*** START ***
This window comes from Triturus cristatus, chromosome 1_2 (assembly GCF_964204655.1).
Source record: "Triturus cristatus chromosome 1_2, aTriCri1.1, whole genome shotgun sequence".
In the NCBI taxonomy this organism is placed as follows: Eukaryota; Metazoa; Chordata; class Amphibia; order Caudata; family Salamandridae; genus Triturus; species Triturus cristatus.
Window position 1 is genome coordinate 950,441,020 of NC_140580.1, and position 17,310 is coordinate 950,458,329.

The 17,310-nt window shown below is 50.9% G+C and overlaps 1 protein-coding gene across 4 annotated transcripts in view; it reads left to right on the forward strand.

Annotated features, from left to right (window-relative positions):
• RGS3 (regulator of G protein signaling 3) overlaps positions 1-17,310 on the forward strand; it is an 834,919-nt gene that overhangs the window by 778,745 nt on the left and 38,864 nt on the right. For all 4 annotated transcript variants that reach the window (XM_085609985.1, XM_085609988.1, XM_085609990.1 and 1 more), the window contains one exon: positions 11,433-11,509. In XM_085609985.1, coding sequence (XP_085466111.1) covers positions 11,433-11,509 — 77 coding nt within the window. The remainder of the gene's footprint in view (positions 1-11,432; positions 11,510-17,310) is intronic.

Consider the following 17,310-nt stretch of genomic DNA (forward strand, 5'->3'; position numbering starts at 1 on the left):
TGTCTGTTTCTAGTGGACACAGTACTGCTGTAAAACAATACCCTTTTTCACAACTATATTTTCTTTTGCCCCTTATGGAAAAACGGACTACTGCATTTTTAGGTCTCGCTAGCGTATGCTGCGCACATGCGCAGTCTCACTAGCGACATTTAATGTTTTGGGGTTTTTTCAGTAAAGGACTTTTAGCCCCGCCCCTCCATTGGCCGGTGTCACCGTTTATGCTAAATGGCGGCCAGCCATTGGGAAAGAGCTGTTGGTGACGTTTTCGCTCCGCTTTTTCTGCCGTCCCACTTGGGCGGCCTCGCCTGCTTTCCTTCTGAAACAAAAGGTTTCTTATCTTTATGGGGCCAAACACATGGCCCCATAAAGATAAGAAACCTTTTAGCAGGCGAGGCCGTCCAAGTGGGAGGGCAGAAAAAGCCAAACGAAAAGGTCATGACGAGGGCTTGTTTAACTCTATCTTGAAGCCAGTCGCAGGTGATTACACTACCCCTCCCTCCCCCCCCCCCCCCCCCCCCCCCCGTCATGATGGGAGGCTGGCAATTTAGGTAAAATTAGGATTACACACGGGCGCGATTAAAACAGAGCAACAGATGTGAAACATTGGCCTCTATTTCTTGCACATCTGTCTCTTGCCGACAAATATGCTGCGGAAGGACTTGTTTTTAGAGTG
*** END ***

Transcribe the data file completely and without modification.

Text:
This window comes from Triturus cristatus, chromosome 1_2 (assembly GCF_964204655.1).
Source record: "Triturus cristatus chromosome 1_2, aTriCri1.1, whole genome shotgun sequence".
In the NCBI taxonomy this organism is placed as follows: Eukaryota; Metazoa; Chordata; class Amphibia; order Caudata; family Salamandridae; genus Triturus; species Triturus cristatus.
Window position 1 is genome coordinate 950,441,020 of NC_140580.1, and position 17,310 is coordinate 950,458,329.

The 17,310-nt window shown below is 50.9% G+C and overlaps 1 protein-coding gene across 4 annotated transcripts in view; it reads left to right on the forward strand.

Annotated features, from left to right (window-relative positions):
• RGS3 (regulator of G protein signaling 3) overlaps positions 1-17,310 on the forward strand; it is an 834,919-nt gene that overhangs the window by 778,745 nt on the left and 38,864 nt on the right. For all 4 annotated transcript variants that reach the window (XM_085609985.1, XM_085609988.1, XM_085609990.1 and 1 more), the window contains one exon: positions 11,433-11,509. In XM_085609985.1, coding sequence (XP_085466111.1) covers positions 11,433-11,509 — 77 coding nt within the window. The remainder of the gene's footprint in view (positions 1-11,432; positions 11,510-17,310) is intronic.

Consider the following 17,310-nt stretch of genomic DNA (forward strand, 5'->3'; position numbering starts at 1 on the left):
TGTCTGTTTCTAGTGGACACAGTACTGCTGTAAAACAATACCCTTTTTCACAACTATATTTTCTTTTGCCCCTTATGGAAAAACGGACTACTGCATTTTTAGGTCTCGCTAGCGTATGCTGCGCACATGCGCAGTCTCACTAGCGACATTTAATGTTTTGGGGTTTTTTCAGTAAAGGACTTTTAGCCCCGCCCCTCCATTGGCCGGTGTCACCGTTTATGCTAAATGGCGGCCAGCCATTGGGAAAGAGCTGTTGGTGACGTTTTCGCTCCGCTTTTTCTGCCGTCCCACTTGGGCGGCCTCGCCTGCTTTCCTTCTGAAACAAAAGGTTTCTTATCTTTATGGGGCCAAACACATGGCCCCATAAAGATAAGAAACCTTTTAGCAGGCGAGGCCGTCCAAGTGGGAGGGCAGAAAAAGCCAAACGAAAAGGTCATGACGAGGGCTTGTTTAACTCTATCTTGAAGCCAGTCGCAGGTGATTACACTACCCCTCCCTCCCCCCCCCCCCCCCCCCCCCCCCGTCATGATGGGAGGCTGGCAATTTAGGTAAAATTAGGATTACACACGGGCGCGATTAAAACAGAGCAACAGATGTGAAACATTGGCCTCTATTTCTTGCACATCTGTCTCTTGCCGACAAATATGCTGCGGAAGGACTTGTTTTTAGAGTG